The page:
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e.g., co-author, editor, instructor, advisor
Understanding your research subject, scope,and purpose allows staff to better prepare for your visit. Please provide a brief description of your research project. If appropriate, specify the particular aspect of your project that you will be investigating with our collections. Also specify what you hope to find in the collection(s) you plan to consult (e.g, correspondence between particular individuals, meeting minutes from certain dates, or photographs of certain places).
Rules for using Manuscripts and Archives Division collections
- Divisional staff will determine which materials can be made available for use and when surrogates must be used in lieu of originals.
- Pencils, laptops without cases, and handheld cameras or phones are permitted for use in the Brooke Russell Astor Reading Room.
- All other materials are to be left at the coat check on the ground floor, adjacent to the Library's 42nd Street entrance. This includes outerwear, scarves, bags, purses, pens, binders, folders, notebooks, loose papers, food, and drink.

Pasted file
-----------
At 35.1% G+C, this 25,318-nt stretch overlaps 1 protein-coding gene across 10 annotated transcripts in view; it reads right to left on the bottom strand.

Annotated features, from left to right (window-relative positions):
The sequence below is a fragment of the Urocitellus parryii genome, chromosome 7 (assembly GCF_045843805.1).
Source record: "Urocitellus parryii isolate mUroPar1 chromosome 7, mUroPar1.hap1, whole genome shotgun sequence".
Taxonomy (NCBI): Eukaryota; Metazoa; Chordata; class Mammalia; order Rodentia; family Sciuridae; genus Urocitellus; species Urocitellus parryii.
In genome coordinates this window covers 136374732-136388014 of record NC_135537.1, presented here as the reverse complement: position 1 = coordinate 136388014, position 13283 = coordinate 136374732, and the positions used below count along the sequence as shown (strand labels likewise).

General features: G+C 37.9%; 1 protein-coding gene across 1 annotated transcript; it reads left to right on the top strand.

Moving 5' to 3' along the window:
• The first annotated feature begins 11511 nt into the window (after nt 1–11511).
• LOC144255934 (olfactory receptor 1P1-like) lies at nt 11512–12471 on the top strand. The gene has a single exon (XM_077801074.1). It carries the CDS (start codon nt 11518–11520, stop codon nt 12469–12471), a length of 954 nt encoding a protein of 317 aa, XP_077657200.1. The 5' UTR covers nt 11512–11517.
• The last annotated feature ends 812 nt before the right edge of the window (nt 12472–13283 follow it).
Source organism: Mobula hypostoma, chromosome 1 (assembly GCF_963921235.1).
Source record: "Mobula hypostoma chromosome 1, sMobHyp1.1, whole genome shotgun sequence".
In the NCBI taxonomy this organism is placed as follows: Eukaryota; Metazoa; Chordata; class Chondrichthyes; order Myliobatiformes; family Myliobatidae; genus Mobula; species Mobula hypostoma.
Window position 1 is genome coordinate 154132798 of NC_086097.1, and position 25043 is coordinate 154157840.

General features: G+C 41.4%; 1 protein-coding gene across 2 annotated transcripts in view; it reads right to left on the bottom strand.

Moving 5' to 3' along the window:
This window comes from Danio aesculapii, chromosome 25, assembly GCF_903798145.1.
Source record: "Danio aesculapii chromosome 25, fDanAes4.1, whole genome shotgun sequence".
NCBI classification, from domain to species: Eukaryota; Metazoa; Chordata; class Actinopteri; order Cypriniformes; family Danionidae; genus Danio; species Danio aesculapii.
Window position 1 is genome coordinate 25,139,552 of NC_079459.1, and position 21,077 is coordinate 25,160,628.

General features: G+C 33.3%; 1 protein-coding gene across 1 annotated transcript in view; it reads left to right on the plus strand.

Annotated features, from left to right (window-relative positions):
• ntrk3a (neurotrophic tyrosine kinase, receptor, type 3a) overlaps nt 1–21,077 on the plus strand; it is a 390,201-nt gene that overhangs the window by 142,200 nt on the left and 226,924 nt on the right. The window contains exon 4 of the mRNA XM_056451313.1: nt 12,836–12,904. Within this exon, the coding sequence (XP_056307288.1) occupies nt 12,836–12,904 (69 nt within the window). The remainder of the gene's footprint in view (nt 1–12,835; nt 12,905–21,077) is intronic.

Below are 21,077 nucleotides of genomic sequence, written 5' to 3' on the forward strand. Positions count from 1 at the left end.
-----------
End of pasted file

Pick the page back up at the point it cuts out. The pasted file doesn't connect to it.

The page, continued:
- Personal items are subject to examination upon entering and leaving the Reading Room.
- Disable all sounds on phones, computers, handheld cameras, and other devices.
- Researchers must hold a New York Public Library card and must also present a valid government-issued photo ID to complete reader registration.
- Safe handling of collection material is important. Library collections should be left in the state that they were found. Please listen carefully to instructions for handling materials.
- Personal photography of collection materials is permitted for research purposes, but may be subject to restrictions pending review. Please direct questions about duplication to staff on duty. Photographing the Reading Room, researchers, or Library employees is not permitted. It is not permissible to record audio or video in any case.
- Researchers are reminded that it is their obligation to comply with copyright law when publishing or otherwise using materials from the Library's collections. Researchers are advised that the disclosure of certain information pertaining to identifiable, living individuals without the consent of those individuals may have legal ramifications.